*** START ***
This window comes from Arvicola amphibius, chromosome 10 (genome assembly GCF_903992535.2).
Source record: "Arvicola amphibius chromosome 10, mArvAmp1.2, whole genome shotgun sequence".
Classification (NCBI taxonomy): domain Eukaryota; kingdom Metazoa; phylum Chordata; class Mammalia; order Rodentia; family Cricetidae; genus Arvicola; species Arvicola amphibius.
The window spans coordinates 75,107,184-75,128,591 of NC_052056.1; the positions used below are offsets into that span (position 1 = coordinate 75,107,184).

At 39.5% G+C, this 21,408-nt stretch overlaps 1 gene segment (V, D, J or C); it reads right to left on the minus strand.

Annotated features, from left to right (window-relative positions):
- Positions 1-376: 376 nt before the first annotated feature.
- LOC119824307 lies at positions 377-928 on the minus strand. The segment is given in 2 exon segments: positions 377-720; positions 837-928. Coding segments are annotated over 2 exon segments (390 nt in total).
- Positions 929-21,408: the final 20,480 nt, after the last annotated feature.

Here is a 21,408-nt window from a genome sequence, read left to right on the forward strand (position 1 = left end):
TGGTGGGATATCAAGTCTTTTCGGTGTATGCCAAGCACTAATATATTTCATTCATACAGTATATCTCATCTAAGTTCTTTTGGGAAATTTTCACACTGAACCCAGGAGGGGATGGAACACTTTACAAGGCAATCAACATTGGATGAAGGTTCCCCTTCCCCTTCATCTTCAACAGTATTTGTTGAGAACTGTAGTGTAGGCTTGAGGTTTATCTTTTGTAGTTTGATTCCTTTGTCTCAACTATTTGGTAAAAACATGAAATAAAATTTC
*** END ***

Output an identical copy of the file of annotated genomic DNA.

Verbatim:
This window comes from Arvicola amphibius, chromosome 10 (genome assembly GCF_903992535.2).
Source record: "Arvicola amphibius chromosome 10, mArvAmp1.2, whole genome shotgun sequence".
Classification (NCBI taxonomy): domain Eukaryota; kingdom Metazoa; phylum Chordata; class Mammalia; order Rodentia; family Cricetidae; genus Arvicola; species Arvicola amphibius.
The window spans coordinates 75,107,184-75,128,591 of NC_052056.1; the positions used below are offsets into that span (position 1 = coordinate 75,107,184).

At 39.5% G+C, this 21,408-nt stretch overlaps 1 gene segment (V, D, J or C); it reads right to left on the minus strand.

Annotated features, from left to right (window-relative positions):
- Positions 1-376: 376 nt before the first annotated feature.
- LOC119824307 lies at positions 377-928 on the minus strand. The segment is given in 2 exon segments: positions 377-720; positions 837-928. Coding segments are annotated over 2 exon segments (390 nt in total).
- Positions 929-21,408: the final 20,480 nt, after the last annotated feature.

Here is a 21,408-nt window from a genome sequence, read left to right on the forward strand (position 1 = left end):
TGGTGGGATATCAAGTCTTTTCGGTGTATGCCAAGCACTAATATATTTCATTCATACAGTATATCTCATCTAAGTTCTTTTGGGAAATTTTCACACTGAACCCAGGAGGGGATGGAACACTTTACAAGGCAATCAACATTGGATGAAGGTTCCCCTTCCCCTTCATCTTCAACAGTATTTGTTGAGAACTGTAGTGTAGGCTTGAGGTTTATCTTTTGTAGTTTGATTCCTTTGTCTCAACTATTTGGTAAAAACATGAAATAAAATTTC